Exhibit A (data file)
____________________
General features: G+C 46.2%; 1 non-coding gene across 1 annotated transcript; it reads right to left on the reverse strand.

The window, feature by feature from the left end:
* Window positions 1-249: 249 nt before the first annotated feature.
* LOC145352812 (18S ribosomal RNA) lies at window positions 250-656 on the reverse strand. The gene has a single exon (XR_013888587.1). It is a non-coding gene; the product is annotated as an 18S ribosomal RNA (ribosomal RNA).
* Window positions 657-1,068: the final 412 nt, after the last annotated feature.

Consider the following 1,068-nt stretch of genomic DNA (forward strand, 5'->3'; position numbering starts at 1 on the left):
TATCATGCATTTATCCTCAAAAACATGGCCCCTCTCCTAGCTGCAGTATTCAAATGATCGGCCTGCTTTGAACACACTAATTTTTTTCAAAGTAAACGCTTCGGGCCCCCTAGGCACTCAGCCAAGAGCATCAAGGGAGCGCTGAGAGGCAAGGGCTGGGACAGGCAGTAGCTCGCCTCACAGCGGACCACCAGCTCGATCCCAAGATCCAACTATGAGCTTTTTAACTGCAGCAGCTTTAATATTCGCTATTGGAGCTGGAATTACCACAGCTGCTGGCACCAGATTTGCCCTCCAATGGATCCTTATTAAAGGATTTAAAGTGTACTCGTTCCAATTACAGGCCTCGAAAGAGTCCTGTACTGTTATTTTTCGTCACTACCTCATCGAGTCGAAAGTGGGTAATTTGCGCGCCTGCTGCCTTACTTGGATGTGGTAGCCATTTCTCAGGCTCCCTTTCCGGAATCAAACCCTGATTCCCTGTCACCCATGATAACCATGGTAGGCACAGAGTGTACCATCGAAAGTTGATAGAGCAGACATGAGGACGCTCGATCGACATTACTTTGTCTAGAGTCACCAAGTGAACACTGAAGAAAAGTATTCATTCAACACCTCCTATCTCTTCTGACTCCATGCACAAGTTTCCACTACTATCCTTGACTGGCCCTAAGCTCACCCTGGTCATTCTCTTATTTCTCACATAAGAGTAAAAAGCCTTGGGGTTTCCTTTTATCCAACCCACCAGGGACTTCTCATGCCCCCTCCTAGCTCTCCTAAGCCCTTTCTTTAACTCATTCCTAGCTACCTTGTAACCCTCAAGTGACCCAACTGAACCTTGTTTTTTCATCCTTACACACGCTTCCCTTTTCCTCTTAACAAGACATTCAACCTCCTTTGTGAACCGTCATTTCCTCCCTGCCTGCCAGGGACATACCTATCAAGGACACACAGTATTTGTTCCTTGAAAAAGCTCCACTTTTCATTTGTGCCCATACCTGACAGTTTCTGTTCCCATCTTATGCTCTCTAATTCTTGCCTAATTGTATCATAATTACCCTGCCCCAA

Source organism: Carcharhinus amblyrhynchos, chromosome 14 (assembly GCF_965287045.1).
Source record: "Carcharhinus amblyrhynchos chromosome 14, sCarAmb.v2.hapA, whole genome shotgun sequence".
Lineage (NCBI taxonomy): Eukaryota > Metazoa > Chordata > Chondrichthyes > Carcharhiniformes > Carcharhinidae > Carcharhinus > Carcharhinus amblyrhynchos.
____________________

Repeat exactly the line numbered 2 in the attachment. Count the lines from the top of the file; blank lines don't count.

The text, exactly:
The window, feature by feature from the left end: